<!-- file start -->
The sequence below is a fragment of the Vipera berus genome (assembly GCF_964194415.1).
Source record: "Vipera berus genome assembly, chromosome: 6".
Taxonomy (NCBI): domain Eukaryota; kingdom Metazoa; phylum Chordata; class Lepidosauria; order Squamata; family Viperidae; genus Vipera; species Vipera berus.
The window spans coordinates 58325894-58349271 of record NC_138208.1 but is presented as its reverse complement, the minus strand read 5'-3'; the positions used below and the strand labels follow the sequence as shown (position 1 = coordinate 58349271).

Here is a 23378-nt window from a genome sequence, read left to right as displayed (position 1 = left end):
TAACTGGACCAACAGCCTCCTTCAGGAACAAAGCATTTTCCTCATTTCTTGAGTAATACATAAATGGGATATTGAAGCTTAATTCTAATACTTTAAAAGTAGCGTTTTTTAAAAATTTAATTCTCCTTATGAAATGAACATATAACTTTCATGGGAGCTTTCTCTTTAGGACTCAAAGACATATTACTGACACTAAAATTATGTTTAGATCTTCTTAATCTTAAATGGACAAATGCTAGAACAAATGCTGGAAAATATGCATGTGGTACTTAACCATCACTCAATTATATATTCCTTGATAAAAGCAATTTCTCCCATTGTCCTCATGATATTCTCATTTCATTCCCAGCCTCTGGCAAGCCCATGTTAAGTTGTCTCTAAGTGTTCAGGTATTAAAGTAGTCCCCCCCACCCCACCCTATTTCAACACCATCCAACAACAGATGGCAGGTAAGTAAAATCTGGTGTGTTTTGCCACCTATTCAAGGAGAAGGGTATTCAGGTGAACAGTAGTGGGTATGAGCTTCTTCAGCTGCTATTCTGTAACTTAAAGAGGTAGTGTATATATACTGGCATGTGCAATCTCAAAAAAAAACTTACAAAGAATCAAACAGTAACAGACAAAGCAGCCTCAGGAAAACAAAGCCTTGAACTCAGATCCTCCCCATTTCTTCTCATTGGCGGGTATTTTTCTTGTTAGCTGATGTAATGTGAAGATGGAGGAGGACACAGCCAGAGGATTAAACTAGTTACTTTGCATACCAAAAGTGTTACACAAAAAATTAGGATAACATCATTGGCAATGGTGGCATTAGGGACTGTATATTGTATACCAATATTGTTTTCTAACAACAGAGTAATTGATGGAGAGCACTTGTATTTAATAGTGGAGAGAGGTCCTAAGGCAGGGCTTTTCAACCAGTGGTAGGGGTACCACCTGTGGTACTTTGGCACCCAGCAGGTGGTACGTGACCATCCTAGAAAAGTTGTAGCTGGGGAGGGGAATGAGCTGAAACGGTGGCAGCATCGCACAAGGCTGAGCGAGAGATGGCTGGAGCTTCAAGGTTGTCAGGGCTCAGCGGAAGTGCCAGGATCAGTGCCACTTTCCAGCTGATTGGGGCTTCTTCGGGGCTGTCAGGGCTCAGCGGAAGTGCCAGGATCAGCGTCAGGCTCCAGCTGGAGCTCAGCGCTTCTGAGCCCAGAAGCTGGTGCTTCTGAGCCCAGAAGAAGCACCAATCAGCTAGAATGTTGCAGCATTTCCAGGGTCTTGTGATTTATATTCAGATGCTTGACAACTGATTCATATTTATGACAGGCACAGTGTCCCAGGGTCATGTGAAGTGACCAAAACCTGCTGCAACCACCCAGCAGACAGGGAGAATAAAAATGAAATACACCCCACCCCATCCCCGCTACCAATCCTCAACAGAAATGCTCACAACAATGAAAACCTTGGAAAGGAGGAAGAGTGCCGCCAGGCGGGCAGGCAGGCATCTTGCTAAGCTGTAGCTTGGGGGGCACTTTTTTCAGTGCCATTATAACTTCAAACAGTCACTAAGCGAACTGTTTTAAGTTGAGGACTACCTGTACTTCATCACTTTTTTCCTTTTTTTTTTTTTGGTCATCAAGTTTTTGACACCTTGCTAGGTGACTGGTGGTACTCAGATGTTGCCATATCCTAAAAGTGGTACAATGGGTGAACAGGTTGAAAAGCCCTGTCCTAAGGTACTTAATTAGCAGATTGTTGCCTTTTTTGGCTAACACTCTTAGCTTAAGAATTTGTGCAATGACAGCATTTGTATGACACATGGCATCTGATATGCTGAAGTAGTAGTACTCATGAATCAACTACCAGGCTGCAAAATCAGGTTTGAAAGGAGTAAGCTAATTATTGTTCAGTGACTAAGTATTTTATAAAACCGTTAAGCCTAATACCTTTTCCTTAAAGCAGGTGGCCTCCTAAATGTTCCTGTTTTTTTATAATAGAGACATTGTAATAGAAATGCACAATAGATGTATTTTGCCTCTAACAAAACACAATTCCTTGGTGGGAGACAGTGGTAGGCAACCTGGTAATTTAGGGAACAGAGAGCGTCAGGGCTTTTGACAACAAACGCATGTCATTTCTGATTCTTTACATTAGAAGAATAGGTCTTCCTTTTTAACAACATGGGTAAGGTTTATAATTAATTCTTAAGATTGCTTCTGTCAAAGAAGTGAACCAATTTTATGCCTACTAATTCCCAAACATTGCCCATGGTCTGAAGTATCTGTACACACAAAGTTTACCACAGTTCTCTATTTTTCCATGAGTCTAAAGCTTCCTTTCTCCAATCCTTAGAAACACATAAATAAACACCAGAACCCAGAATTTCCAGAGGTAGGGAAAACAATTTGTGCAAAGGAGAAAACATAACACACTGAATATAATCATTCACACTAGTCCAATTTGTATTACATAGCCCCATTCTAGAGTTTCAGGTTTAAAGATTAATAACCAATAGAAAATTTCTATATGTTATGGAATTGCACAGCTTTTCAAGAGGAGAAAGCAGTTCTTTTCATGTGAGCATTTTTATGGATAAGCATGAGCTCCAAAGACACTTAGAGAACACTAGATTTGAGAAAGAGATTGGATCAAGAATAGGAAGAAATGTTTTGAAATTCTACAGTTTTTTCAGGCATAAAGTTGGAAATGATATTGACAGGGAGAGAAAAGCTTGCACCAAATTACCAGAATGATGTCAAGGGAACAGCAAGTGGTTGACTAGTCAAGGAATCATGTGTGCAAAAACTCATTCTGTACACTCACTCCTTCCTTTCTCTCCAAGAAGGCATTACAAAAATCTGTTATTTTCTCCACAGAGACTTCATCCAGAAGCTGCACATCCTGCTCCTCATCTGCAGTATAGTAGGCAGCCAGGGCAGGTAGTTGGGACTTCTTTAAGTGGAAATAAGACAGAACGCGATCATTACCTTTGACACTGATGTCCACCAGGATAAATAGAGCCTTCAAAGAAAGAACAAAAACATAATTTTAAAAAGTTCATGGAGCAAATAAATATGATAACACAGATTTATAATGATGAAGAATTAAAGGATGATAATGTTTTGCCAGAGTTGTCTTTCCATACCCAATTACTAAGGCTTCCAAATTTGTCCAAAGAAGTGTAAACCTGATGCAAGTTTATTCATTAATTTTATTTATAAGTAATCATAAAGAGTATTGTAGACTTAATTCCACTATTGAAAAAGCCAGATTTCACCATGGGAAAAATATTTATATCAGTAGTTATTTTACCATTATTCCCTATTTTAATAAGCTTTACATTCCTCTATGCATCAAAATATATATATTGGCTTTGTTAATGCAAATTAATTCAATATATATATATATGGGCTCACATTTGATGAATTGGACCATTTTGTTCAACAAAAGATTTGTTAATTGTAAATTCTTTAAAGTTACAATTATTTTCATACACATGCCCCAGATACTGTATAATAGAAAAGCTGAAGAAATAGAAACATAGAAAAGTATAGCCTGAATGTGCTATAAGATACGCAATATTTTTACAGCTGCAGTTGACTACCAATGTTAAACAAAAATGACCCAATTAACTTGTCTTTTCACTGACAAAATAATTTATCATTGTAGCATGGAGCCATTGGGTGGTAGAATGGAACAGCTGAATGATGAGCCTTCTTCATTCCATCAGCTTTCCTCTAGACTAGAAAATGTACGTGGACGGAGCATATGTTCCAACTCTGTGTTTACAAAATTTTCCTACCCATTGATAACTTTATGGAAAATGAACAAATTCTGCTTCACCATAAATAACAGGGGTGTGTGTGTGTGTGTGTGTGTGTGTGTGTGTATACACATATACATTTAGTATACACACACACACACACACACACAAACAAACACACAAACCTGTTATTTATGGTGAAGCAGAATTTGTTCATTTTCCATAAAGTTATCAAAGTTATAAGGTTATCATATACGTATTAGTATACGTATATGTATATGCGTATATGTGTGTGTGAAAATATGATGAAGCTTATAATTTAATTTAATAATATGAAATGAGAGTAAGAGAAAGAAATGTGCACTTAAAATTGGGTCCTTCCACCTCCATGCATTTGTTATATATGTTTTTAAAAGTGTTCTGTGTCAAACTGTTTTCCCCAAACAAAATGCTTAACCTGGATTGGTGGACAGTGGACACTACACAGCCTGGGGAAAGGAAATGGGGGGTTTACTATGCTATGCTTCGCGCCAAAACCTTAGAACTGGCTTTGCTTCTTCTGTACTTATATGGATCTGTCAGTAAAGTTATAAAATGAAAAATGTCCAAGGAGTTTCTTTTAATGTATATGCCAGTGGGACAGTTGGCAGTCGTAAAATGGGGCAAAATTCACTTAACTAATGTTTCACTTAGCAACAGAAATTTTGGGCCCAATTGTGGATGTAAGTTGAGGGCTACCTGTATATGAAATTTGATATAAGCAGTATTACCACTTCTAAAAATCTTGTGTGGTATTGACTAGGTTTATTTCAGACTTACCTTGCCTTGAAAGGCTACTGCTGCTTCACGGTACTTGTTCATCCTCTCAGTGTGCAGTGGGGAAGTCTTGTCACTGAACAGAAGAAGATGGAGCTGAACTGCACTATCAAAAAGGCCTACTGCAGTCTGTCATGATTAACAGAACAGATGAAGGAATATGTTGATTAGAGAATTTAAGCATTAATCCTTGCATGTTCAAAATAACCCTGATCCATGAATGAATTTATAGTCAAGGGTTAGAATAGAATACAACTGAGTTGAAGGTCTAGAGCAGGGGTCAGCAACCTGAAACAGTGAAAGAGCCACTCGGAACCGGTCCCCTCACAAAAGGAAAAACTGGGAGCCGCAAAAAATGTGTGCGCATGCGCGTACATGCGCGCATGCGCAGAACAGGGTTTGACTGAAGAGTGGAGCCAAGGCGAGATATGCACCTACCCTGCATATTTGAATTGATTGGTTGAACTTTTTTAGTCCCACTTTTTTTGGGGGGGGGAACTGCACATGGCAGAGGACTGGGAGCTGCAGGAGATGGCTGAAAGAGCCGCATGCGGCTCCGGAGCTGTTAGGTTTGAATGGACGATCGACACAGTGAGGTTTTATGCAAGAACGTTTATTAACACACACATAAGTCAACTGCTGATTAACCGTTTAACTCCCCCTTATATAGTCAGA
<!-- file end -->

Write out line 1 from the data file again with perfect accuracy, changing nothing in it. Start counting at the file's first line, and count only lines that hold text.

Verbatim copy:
The sequence below is a fragment of the Vipera berus genome (assembly GCF_964194415.1).